LORD  BYRON  and  his  TIMES
Documents Biography Criticism

In Whig Society 1775-1818
Lady Melbourne to Lord Byron, [October 1814]

Chapter I.
Chapter II.
Chapter III.
Chapter IV.
Chapter V.
Chapter VI.
Chapter VII.
Chapter VIII.
Chapter IX.
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“So at last yr. Agent condescends to fix some time when he will meet my Brs. people. I know tht. all those sort of personages who have had the Management of an Estate, & of course of the owner of it, are displeased, when they think it likely they may lose a portion of their power, by its being transferr’d to a Wife—I mean power over their employer, & mostly dupe. They are enemies to matrimony, as much as you see I am to them; in truth I never knew a Man who had not the cleverest & honestest agent in the World & if ever I have become acquainted with them or their actions, I have seldom found them honest, sometimes sinning from stupidity, but invariably turning everything to their own advantage & selfish to the highest degree, and always enriching themselves. Mr. Hansom may be an exception to this rule—I certainly have no acquaintance with him, & never heard his Name but from you—so I do not say this from any knowledge I have either of him or his character but were I to judge from appearances I should say he has been unpardonably dilatory in this business from the beginning & were I Annabella I should never forget him. And indeed it may be well for yr. Lordship that I am not for you would come in for your share of blame too—but we’ll say no more about it. On this occasion I should wish the whole to be concluded speedily, & as I am well acquainted with the dilatoriness, puzzleheadedness &c., &c., of my Brother’s Agents if I were you I would try & be married upon Articles. If you laugh at this at least acknow-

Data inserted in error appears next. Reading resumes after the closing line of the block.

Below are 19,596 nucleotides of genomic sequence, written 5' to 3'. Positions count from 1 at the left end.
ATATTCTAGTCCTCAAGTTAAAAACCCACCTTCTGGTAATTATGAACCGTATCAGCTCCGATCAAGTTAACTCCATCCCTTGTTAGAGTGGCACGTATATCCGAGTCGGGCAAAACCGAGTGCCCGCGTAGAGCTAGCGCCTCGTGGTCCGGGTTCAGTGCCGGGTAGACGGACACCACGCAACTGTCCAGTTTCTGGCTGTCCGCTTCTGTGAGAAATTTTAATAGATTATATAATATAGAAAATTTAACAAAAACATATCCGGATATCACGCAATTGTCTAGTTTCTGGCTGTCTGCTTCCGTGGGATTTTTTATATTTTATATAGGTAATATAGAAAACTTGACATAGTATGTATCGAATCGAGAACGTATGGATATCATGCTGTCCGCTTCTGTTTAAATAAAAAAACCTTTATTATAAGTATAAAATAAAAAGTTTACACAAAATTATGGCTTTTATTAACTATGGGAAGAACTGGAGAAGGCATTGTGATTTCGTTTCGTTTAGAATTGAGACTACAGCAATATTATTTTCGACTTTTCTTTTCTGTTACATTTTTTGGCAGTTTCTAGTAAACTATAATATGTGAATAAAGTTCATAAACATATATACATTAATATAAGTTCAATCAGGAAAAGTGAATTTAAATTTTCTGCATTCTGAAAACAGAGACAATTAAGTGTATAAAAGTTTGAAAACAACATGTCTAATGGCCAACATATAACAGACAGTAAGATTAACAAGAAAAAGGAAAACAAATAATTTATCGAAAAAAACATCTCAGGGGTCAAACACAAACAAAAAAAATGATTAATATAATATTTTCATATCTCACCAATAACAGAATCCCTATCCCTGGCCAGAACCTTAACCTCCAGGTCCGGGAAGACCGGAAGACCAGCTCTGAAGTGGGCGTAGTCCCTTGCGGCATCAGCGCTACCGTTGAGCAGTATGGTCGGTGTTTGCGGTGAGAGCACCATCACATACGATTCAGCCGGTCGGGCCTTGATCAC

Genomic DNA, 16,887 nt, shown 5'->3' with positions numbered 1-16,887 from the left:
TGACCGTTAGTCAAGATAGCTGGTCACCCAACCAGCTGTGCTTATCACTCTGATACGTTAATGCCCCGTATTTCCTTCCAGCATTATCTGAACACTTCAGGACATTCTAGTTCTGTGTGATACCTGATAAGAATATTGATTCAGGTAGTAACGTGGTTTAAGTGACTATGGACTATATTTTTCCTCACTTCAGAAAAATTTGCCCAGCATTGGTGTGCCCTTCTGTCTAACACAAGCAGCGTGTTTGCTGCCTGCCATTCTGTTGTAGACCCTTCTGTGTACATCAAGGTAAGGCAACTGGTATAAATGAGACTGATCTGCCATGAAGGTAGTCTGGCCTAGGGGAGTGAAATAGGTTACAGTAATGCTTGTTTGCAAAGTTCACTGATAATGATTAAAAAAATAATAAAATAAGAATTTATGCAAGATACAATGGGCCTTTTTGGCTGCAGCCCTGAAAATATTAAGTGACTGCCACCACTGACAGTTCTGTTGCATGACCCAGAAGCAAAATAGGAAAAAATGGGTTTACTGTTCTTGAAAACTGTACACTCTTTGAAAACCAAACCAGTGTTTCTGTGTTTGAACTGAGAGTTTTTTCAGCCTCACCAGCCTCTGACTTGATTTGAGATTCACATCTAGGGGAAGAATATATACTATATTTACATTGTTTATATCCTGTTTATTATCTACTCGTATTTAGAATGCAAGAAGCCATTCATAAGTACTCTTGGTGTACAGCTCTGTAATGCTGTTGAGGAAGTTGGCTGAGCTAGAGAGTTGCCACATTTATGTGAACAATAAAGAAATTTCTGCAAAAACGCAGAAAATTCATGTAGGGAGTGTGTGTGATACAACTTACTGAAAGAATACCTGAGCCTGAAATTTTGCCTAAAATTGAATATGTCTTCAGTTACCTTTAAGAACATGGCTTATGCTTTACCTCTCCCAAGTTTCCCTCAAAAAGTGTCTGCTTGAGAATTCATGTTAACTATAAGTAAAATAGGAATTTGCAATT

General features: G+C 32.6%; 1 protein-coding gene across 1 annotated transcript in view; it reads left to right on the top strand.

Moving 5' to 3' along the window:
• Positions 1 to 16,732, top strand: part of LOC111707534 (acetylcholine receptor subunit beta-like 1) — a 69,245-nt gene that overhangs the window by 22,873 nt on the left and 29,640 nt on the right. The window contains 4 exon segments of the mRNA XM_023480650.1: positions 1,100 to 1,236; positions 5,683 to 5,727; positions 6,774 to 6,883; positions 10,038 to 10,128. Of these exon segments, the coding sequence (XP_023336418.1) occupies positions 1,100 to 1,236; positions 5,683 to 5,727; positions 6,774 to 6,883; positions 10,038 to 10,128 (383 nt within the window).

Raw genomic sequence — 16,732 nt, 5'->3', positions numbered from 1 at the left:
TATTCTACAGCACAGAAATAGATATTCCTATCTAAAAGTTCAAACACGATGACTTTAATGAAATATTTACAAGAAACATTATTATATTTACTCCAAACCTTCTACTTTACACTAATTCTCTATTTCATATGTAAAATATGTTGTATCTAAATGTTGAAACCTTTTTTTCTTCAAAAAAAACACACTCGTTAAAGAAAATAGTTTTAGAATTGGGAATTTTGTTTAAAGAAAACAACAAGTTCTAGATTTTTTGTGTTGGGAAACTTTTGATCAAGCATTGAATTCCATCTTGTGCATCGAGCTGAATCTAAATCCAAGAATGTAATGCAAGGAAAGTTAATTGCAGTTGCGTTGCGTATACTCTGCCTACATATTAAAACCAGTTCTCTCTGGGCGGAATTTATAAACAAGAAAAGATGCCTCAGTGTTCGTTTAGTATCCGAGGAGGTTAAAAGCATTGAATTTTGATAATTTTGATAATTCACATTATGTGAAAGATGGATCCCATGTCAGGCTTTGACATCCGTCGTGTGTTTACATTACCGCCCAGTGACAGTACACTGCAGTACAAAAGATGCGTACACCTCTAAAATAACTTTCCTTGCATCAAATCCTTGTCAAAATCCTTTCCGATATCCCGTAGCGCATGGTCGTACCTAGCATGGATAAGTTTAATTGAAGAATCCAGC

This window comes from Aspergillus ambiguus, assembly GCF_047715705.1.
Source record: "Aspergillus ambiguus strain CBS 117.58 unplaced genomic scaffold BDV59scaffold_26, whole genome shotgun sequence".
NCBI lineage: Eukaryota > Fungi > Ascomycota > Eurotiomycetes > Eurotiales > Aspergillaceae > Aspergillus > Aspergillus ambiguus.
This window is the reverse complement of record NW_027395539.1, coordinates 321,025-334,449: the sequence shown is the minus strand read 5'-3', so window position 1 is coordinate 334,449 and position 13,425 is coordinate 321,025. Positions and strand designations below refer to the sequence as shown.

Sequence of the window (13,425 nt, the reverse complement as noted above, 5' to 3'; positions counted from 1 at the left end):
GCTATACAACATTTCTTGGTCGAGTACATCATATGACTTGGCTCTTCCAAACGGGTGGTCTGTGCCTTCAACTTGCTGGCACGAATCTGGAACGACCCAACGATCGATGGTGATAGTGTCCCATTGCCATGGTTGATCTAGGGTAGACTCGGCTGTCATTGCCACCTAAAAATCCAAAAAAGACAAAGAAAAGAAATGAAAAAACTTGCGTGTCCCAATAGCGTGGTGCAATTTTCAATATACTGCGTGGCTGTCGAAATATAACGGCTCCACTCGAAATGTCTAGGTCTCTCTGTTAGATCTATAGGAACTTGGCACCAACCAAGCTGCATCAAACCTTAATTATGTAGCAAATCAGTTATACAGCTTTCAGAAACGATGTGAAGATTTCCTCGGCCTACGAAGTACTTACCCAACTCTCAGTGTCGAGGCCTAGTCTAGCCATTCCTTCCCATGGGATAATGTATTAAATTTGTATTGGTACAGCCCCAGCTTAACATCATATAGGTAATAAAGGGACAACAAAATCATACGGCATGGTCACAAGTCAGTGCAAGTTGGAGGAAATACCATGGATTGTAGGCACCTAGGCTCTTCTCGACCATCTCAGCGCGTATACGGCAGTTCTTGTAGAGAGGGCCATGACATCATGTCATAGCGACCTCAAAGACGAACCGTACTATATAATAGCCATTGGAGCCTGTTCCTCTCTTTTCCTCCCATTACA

ledge tht. I am eager to sign myself yr. affte. Aunt. I have entered on this dry subject in a Letter knowing tht. I never should have got you to listen even to twenty words of it in a conversation.”